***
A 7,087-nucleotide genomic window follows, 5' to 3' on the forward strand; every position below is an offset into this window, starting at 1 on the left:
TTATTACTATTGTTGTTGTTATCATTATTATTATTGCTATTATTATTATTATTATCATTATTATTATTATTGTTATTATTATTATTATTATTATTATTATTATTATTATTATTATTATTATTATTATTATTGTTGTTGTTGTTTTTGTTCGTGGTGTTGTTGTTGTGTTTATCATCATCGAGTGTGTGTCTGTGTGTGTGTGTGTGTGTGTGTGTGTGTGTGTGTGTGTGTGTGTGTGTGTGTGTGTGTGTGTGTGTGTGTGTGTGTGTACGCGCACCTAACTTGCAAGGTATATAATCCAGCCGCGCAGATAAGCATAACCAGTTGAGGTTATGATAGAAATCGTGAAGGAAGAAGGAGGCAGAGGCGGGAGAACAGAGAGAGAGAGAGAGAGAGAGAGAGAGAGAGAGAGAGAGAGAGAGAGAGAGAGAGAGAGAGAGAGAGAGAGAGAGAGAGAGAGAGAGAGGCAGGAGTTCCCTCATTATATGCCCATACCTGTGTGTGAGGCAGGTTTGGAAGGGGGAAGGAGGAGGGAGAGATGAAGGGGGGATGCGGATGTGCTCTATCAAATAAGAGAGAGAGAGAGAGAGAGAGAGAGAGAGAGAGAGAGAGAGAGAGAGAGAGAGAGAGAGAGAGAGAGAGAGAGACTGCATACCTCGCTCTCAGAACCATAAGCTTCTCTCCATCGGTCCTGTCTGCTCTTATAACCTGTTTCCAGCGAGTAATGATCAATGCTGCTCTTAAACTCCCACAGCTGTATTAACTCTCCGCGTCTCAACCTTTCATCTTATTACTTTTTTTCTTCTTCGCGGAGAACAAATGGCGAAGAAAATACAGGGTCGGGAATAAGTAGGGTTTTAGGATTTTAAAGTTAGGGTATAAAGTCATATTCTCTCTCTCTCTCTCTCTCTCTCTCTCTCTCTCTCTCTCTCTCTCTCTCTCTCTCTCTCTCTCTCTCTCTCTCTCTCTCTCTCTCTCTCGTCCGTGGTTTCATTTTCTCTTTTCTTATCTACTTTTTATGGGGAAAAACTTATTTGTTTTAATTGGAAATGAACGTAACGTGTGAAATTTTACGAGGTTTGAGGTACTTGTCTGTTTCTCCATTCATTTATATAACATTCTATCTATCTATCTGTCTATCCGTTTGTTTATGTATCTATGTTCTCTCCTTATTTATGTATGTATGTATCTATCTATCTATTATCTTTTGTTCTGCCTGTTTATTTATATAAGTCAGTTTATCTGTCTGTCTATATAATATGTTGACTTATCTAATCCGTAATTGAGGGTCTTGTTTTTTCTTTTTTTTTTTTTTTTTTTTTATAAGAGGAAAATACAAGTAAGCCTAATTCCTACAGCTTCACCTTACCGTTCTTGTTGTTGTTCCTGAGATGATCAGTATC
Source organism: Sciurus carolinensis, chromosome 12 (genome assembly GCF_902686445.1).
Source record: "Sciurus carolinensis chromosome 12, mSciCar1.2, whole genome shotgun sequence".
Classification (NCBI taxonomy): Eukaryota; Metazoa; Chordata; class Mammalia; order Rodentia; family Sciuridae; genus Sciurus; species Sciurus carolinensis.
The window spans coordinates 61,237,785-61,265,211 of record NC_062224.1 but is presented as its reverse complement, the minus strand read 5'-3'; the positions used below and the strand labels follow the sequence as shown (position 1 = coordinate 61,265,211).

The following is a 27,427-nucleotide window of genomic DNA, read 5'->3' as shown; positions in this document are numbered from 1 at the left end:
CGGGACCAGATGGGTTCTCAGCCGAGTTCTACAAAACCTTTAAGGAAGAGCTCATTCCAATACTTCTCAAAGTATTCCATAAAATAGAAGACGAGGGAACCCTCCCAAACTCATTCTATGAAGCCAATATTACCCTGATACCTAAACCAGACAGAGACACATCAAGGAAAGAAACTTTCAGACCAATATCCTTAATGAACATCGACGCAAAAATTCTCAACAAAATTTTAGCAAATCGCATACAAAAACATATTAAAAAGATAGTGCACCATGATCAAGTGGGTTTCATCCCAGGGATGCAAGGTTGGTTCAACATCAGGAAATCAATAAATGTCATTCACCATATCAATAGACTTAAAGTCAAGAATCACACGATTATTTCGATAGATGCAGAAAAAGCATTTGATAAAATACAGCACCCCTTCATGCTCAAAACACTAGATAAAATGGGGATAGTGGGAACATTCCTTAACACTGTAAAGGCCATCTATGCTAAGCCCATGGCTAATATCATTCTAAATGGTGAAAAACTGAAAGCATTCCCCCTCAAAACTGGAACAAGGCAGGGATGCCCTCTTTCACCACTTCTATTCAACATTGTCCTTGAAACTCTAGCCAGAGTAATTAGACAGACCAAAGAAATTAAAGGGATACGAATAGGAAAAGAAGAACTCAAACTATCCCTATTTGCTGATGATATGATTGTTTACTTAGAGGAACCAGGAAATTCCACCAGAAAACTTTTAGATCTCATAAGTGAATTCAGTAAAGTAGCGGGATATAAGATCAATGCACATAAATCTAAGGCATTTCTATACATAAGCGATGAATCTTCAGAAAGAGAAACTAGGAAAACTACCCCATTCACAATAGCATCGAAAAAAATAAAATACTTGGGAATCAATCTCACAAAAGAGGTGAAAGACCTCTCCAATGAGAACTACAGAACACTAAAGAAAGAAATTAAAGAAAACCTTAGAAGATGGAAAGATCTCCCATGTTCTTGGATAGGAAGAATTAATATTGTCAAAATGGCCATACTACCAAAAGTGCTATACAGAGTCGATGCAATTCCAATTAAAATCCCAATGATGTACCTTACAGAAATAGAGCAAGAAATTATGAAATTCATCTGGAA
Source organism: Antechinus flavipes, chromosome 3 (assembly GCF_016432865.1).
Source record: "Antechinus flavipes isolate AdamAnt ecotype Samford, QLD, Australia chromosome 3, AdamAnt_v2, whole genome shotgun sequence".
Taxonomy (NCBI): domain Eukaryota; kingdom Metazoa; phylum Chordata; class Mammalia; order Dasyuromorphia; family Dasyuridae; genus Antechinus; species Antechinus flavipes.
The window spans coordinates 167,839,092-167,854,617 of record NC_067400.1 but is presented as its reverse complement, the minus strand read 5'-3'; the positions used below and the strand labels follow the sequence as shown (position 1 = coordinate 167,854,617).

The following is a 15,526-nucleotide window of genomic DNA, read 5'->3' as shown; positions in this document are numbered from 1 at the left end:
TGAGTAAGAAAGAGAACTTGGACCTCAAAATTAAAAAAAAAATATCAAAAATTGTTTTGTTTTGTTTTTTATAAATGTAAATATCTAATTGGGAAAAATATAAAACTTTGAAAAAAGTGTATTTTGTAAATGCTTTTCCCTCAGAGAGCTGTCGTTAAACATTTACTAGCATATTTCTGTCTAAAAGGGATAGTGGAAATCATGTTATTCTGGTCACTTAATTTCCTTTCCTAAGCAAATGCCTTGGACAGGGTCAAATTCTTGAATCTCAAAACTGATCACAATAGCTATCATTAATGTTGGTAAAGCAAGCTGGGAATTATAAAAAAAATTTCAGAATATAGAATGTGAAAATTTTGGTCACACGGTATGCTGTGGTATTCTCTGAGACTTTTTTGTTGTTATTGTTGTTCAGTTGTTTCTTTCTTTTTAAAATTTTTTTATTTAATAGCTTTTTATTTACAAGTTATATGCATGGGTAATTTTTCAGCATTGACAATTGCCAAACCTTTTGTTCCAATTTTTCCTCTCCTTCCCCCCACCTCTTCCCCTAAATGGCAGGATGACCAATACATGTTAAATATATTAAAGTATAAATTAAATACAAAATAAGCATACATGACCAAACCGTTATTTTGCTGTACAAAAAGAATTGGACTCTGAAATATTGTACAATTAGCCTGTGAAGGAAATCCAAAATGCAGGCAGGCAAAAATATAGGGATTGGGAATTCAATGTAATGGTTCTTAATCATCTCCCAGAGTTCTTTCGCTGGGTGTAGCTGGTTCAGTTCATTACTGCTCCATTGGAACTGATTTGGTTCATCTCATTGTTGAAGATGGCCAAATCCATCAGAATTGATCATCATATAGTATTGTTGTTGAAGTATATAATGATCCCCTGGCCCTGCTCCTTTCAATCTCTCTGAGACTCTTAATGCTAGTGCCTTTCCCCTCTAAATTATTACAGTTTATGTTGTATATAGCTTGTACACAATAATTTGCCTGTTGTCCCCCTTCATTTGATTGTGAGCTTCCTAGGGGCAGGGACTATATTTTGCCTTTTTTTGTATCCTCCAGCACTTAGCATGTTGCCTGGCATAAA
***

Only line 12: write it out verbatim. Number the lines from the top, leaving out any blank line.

The window spans coordinates 167,839,092-167,854,617 of record NC_067400.1 but is presented as its reverse complement, the minus strand read 5'-3'; the positions used below and the strand labels follow the sequence as shown (position 1 = coordinate 167,854,617).